is also a fundamental drawback: heartbeat and blood flow induce
motions that greatly complicates 4D image processing especially
with the fairly long exposure time required for fluorescence signal
acquisition during each tomographic scan. There is the risk, while
gaining in healthier and longer development, to lose spatial resolu-
tion attained with organ culture approaches. It is crucial though
to accept and cope with this negative impact of heartbeat-induced
motions to overcome limitations on longitudinal recording of the
dynamics of normal organogenesis. Thus, the next challenge for
live OPT will be to work out the conditions for 4D fluorescence
imaging that cope with motion artifact caused by heartbeats. The
ultimate goal is to track fluorescent signals in transgenic concepti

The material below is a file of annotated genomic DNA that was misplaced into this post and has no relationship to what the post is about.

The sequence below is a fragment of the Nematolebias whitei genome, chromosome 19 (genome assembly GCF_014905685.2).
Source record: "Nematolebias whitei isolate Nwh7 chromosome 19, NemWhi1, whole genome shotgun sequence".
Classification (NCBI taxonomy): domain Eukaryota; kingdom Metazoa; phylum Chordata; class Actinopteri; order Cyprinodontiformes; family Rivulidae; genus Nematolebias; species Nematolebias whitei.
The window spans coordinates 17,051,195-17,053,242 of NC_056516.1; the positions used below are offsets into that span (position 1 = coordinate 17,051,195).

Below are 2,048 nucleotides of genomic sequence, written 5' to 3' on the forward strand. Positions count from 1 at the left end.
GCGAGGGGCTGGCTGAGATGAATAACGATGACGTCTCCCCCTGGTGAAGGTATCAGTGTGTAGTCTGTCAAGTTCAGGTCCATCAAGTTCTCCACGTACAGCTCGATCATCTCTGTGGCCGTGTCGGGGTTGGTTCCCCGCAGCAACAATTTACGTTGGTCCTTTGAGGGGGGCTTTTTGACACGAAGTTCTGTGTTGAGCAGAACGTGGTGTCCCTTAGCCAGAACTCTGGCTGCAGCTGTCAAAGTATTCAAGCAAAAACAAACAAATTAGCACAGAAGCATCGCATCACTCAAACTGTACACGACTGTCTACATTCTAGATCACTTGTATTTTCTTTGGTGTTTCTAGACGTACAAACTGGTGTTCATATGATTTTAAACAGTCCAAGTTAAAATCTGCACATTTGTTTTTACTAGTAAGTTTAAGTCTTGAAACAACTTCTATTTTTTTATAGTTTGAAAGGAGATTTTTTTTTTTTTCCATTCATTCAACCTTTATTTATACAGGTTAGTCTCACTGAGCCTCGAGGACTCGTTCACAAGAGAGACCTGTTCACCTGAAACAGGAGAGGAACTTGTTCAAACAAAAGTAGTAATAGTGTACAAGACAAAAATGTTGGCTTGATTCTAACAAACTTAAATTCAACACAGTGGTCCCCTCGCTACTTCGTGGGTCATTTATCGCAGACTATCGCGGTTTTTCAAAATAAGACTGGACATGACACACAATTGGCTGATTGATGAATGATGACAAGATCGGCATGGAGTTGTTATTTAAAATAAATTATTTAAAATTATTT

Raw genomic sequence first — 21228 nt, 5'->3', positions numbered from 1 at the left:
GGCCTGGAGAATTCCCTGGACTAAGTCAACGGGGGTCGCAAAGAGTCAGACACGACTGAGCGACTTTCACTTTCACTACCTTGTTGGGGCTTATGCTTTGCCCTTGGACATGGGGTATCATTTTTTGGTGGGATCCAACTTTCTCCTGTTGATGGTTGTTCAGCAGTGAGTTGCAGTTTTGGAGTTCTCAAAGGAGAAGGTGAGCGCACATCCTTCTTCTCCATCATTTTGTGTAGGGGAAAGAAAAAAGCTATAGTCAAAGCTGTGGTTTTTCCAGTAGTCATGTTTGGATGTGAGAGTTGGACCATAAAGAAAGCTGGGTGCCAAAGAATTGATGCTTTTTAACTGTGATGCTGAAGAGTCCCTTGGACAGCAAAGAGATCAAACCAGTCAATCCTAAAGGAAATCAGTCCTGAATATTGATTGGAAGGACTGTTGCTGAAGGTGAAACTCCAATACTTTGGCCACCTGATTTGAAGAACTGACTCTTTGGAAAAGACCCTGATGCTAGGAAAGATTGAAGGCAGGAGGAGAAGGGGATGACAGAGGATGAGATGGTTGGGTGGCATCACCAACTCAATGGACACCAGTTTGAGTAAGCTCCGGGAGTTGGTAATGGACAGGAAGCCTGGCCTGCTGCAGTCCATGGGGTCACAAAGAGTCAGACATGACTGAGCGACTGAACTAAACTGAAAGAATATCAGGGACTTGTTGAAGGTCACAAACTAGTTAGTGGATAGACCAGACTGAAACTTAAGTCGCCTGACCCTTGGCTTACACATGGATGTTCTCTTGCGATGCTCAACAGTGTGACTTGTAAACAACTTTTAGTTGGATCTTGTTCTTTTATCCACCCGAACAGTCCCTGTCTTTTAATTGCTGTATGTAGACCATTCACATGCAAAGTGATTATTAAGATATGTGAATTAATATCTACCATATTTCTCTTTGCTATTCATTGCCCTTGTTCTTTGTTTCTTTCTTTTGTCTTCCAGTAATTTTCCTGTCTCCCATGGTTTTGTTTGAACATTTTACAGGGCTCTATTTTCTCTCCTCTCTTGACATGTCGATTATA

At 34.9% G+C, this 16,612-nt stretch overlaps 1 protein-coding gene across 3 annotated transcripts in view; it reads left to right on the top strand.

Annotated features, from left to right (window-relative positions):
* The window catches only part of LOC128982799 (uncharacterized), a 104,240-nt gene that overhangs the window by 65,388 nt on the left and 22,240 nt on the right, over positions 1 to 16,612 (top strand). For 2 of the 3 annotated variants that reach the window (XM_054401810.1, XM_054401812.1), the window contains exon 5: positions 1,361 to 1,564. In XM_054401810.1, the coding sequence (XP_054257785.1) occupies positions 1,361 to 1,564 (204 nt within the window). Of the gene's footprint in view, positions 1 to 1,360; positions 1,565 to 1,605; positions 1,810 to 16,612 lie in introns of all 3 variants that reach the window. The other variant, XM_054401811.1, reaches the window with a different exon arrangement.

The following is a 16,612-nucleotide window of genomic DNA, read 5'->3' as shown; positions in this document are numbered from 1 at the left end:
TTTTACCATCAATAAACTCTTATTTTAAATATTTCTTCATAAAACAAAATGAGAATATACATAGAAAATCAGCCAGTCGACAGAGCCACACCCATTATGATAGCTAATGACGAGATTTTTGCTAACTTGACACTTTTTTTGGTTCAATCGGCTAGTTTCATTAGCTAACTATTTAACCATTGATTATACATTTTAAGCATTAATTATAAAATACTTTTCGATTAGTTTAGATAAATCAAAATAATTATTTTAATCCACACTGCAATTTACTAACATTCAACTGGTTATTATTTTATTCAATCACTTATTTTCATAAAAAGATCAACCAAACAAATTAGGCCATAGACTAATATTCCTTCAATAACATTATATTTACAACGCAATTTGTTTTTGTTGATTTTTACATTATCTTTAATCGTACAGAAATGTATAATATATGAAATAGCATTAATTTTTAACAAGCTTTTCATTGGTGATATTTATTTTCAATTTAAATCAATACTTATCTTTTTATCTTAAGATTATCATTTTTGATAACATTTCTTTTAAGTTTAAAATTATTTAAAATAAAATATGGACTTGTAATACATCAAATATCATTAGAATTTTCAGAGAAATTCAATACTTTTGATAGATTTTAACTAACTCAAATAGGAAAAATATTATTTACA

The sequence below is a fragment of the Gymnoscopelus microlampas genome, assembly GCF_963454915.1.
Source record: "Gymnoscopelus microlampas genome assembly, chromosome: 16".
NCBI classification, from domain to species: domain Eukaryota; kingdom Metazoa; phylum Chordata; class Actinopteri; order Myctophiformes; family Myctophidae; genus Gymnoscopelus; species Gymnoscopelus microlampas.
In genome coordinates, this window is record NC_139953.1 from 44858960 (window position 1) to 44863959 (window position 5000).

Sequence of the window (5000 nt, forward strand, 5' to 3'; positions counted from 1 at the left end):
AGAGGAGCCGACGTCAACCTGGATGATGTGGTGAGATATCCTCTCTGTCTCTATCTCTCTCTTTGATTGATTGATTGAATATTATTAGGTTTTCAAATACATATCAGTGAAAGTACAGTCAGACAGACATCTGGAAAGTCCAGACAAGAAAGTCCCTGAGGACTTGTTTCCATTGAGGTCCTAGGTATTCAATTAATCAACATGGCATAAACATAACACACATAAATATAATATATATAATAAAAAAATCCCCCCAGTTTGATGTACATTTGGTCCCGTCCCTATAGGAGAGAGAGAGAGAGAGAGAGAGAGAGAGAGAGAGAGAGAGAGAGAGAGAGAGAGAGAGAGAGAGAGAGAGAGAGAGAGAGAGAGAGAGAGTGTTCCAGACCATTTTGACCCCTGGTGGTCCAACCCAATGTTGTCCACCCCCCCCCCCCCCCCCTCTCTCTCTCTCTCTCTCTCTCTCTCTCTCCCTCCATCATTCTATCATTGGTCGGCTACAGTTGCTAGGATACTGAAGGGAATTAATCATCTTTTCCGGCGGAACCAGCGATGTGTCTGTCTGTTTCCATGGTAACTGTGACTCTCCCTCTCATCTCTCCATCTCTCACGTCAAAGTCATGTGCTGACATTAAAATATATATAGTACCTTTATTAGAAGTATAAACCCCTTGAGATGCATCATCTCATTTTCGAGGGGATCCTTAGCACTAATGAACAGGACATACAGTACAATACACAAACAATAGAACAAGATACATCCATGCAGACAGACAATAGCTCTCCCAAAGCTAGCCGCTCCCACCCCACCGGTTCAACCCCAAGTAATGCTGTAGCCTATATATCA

using live OPT, as was done previously in organ explants. Technical
improvements to the imaging and computational processing have
to be explored to correct for these movements.35,36
which in principle precludes time-lapse imaging. Attempts have
been made for static imaging of cultured embryos but the results
concern at best the first day of organogenesis and are so far in
2D.29 Moreover, development of highly-vascularized structures,
such as the limb buds, is deficient in this arrangement. A third
option, imaging organogenesis while culturing the complete
mouse conceptus (embryo + extraembryonic membranes) has to
our knowledge never been explored. Our previous submerged,
“semi-static” arrangement of culture inside the OPT chamber as
designed for limb bud explant live imaging could be advanta-
geous for culturing concepti in many ways. The minimal-sup-
port rotary arm using tungsten needles would insure that the
conceptus suspended in the medium above the perfluorodeca-